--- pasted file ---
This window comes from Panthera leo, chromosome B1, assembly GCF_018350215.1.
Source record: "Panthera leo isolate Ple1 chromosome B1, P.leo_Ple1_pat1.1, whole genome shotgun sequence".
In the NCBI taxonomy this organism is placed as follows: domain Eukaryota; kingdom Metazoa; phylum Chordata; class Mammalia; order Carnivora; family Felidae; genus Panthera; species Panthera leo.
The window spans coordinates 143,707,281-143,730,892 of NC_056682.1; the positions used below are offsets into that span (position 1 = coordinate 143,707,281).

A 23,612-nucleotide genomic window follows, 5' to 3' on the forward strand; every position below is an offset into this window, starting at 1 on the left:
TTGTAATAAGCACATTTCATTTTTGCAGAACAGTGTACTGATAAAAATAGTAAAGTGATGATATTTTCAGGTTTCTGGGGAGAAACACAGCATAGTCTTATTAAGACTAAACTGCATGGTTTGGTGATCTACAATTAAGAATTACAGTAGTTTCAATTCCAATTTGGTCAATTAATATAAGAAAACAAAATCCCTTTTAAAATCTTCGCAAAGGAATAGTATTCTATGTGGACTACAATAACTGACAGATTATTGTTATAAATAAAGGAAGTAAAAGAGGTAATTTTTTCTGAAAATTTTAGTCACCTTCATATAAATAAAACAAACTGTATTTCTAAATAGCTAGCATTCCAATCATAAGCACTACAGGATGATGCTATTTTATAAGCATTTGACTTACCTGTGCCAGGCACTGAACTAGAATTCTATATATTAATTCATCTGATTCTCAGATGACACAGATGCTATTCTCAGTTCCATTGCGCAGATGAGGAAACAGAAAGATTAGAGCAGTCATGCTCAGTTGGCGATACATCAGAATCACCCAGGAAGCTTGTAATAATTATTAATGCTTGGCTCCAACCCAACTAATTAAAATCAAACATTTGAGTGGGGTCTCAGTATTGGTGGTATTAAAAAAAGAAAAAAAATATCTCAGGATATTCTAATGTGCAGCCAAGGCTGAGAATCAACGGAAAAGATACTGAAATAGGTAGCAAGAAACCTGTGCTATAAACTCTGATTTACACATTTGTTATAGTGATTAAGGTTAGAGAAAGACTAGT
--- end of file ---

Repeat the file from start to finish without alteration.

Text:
This window comes from Panthera leo, chromosome B1, assembly GCF_018350215.1.
Source record: "Panthera leo isolate Ple1 chromosome B1, P.leo_Ple1_pat1.1, whole genome shotgun sequence".
In the NCBI taxonomy this organism is placed as follows: domain Eukaryota; kingdom Metazoa; phylum Chordata; class Mammalia; order Carnivora; family Felidae; genus Panthera; species Panthera leo.
The window spans coordinates 143,707,281-143,730,892 of NC_056682.1; the positions used below are offsets into that span (position 1 = coordinate 143,707,281).

A 23,612-nucleotide genomic window follows, 5' to 3' on the forward strand; every position below is an offset into this window, starting at 1 on the left:
TTGTAATAAGCACATTTCATTTTTGCAGAACAGTGTACTGATAAAAATAGTAAAGTGATGATATTTTCAGGTTTCTGGGGAGAAACACAGCATAGTCTTATTAAGACTAAACTGCATGGTTTGGTGATCTACAATTAAGAATTACAGTAGTTTCAATTCCAATTTGGTCAATTAATATAAGAAAACAAAATCCCTTTTAAAATCTTCGCAAAGGAATAGTATTCTATGTGGACTACAATAACTGACAGATTATTGTTATAAATAAAGGAAGTAAAAGAGGTAATTTTTTCTGAAAATTTTAGTCACCTTCATATAAATAAAACAAACTGTATTTCTAAATAGCTAGCATTCCAATCATAAGCACTACAGGATGATGCTATTTTATAAGCATTTGACTTACCTGTGCCAGGCACTGAACTAGAATTCTATATATTAATTCATCTGATTCTCAGATGACACAGATGCTATTCTCAGTTCCATTGCGCAGATGAGGAAACAGAAAGATTAGAGCAGTCATGCTCAGTTGGCGATACATCAGAATCACCCAGGAAGCTTGTAATAATTATTAATGCTTGGCTCCAACCCAACTAATTAAAATCAAACATTTGAGTGGGGTCTCAGTATTGGTGGTATTAAAAAAAGAAAAAAAATATCTCAGGATATTCTAATGTGCAGCCAAGGCTGAGAATCAACGGAAAAGATACTGAAATAGGTAGCAAGAAACCTGTGCTATAAACTCTGATTTACACATTTGTTATAGTGATTAAGGTTAGAGAAAGACTAGT